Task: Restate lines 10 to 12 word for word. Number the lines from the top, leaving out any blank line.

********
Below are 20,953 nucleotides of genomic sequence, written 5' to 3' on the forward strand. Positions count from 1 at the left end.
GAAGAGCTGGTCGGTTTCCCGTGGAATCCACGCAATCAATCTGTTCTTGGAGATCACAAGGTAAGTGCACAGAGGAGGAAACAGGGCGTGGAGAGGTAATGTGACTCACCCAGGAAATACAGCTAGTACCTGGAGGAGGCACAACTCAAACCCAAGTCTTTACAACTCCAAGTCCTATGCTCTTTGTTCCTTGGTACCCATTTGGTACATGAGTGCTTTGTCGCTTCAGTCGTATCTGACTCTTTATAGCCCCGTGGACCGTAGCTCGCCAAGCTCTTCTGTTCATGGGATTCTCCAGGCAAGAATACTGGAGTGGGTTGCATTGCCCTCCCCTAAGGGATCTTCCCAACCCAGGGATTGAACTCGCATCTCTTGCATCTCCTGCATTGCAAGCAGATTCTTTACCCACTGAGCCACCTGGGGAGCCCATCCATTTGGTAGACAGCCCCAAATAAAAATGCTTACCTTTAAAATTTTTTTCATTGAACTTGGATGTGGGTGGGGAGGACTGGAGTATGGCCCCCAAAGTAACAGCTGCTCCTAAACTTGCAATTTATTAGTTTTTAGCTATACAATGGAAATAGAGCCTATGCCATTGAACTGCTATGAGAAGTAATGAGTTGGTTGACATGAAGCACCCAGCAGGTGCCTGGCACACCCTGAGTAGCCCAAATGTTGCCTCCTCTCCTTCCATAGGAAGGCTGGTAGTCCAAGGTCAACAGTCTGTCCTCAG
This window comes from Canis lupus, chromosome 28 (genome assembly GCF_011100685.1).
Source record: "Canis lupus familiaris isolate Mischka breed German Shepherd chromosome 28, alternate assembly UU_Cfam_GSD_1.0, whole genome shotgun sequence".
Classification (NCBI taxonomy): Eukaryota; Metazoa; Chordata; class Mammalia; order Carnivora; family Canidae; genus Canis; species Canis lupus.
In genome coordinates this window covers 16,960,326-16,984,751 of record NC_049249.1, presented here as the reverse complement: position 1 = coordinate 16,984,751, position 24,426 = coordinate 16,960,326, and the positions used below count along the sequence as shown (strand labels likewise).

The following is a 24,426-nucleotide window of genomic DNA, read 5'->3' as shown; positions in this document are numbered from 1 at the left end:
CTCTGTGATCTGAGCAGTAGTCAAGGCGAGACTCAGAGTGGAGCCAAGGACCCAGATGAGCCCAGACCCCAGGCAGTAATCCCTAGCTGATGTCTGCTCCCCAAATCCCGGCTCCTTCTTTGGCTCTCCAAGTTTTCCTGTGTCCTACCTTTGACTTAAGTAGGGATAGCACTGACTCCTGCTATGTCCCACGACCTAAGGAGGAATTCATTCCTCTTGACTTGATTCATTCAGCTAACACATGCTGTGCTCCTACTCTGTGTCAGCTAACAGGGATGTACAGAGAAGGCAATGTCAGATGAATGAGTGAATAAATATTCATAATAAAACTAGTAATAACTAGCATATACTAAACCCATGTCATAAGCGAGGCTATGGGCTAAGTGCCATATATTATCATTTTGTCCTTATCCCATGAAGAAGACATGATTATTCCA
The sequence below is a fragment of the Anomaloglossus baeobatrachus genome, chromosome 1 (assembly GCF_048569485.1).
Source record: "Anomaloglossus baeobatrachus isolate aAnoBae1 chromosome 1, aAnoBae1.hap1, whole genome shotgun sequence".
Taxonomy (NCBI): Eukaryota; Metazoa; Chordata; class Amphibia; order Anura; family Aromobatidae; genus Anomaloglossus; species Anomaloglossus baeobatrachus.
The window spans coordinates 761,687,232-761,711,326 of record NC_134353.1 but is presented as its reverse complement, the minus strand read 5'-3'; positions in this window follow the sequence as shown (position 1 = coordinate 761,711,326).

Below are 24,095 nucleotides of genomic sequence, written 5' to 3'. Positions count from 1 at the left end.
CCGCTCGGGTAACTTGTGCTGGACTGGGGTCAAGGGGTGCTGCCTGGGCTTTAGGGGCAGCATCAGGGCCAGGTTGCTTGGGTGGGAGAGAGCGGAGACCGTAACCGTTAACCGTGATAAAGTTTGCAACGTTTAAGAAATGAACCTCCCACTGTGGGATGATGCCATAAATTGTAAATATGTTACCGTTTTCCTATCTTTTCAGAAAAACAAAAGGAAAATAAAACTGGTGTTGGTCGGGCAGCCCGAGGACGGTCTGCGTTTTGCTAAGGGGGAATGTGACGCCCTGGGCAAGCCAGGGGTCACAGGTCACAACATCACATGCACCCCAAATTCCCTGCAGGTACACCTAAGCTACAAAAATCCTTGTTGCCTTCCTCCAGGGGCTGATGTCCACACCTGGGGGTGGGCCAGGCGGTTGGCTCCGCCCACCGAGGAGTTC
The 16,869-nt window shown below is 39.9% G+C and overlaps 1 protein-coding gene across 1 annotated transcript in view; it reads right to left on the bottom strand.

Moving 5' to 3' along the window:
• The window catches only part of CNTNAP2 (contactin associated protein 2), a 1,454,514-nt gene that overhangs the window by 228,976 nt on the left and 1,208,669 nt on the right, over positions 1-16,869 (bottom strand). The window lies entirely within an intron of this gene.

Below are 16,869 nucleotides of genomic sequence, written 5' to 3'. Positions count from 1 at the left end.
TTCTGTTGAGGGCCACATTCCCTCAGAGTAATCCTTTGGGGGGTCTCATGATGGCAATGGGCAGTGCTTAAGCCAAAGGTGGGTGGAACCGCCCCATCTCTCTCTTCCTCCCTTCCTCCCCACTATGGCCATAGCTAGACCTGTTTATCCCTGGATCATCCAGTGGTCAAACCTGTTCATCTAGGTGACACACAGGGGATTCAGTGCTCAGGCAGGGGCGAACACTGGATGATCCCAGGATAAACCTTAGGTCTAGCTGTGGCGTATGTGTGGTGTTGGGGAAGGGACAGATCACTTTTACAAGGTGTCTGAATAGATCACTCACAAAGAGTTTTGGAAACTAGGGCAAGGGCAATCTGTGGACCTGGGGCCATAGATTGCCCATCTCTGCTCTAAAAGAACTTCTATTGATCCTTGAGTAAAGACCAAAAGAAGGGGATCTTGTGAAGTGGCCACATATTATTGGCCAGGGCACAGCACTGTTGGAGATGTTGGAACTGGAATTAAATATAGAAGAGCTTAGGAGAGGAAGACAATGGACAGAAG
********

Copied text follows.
Source record: "Anomaloglossus baeobatrachus isolate aAnoBae1 chromosome 1, aAnoBae1.hap1, whole genome shotgun sequence".
Taxonomy (NCBI): Eukaryota; Metazoa; Chordata; class Amphibia; order Anura; family Aromobatidae; genus Anomaloglossus; species Anomaloglossus baeobatrachus.
The window spans coordinates 761,687,232-761,711,326 of record NC_134353.1 but is presented as its reverse complement, the minus strand read 5'-3'; positions in this window follow the sequence as shown (position 1 = coordinate 761,711,326).